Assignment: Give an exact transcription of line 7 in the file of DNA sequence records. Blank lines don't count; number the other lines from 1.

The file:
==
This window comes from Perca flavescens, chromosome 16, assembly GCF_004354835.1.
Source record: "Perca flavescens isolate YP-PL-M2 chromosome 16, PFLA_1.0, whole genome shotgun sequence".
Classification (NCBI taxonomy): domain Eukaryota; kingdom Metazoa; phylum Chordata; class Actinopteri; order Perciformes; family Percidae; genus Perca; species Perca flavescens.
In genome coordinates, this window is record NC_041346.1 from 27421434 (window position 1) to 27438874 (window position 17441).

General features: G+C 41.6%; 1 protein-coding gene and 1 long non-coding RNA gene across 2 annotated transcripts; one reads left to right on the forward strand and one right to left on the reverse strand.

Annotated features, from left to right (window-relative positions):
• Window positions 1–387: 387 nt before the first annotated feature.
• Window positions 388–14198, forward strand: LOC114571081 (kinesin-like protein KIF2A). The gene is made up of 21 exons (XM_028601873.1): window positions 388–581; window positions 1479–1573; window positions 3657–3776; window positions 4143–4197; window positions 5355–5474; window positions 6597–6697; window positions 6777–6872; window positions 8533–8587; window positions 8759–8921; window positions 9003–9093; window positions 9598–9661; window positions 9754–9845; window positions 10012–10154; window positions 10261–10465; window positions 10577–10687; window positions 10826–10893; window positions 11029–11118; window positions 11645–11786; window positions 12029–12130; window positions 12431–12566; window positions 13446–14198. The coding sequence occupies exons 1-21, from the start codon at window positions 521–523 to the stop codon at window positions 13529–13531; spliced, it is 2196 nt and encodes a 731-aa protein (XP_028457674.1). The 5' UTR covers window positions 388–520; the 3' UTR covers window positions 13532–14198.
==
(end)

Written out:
• Window positions 1–387: 387 nt before the first annotated feature.